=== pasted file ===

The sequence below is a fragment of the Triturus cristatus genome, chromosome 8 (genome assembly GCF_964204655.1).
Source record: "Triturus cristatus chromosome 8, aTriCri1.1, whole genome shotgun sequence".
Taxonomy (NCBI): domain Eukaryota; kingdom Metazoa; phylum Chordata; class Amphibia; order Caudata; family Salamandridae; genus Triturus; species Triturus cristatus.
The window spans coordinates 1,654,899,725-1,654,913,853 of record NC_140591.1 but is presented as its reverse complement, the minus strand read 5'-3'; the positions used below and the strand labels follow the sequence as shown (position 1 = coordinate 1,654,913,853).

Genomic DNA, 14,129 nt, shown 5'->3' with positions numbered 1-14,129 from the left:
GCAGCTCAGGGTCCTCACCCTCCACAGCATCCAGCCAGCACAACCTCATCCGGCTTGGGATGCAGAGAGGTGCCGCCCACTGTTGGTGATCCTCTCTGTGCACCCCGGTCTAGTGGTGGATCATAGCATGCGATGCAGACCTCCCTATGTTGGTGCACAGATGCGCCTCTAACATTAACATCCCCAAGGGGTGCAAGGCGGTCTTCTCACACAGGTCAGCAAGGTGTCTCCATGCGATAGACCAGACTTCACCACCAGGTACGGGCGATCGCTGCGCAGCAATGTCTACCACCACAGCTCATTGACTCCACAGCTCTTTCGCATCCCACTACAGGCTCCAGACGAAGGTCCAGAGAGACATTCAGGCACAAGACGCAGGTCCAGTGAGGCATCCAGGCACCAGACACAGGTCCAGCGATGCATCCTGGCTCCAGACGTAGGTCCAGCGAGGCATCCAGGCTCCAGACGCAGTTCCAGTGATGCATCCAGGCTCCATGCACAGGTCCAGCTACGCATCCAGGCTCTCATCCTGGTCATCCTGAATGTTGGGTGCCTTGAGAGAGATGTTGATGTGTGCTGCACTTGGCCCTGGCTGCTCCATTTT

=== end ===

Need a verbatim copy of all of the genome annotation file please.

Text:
The sequence below is a fragment of the Triturus cristatus genome, chromosome 8 (genome assembly GCF_964204655.1).
Source record: "Triturus cristatus chromosome 8, aTriCri1.1, whole genome shotgun sequence".
Taxonomy (NCBI): domain Eukaryota; kingdom Metazoa; phylum Chordata; class Amphibia; order Caudata; family Salamandridae; genus Triturus; species Triturus cristatus.
The window spans coordinates 1,654,899,725-1,654,913,853 of record NC_140591.1 but is presented as its reverse complement, the minus strand read 5'-3'; the positions used below and the strand labels follow the sequence as shown (position 1 = coordinate 1,654,913,853).

Genomic DNA, 14,129 nt, shown 5'->3' with positions numbered 1-14,129 from the left:
GCAGCTCAGGGTCCTCACCCTCCACAGCATCCAGCCAGCACAACCTCATCCGGCTTGGGATGCAGAGAGGTGCCGCCCACTGTTGGTGATCCTCTCTGTGCACCCCGGTCTAGTGGTGGATCATAGCATGCGATGCAGACCTCCCTATGTTGGTGCACAGATGCGCCTCTAACATTAACATCCCCAAGGGGTGCAAGGCGGTCTTCTCACACAGGTCAGCAAGGTGTCTCCATGCGATAGACCAGACTTCACCACCAGGTACGGGCGATCGCTGCGCAGCAATGTCTACCACCACAGCTCATTGACTCCACAGCTCTTTCGCATCCCACTACAGGCTCCAGACGAAGGTCCAGAGAGACATTCAGGCACAAGACGCAGGTCCAGTGAGGCATCCAGGCACCAGACACAGGTCCAGCGATGCATCCTGGCTCCAGACGTAGGTCCAGCGAGGCATCCAGGCTCCAGACGCAGTTCCAGTGATGCATCCAGGCTCCATGCACAGGTCCAGCTACGCATCCAGGCTCTCATCCTGGTCATCCTGAATGTTGGGTGCCTTGAGAGAGATGTTGATGTGTGCTGCACTTGGCCCTGGCTGCTCCATTTT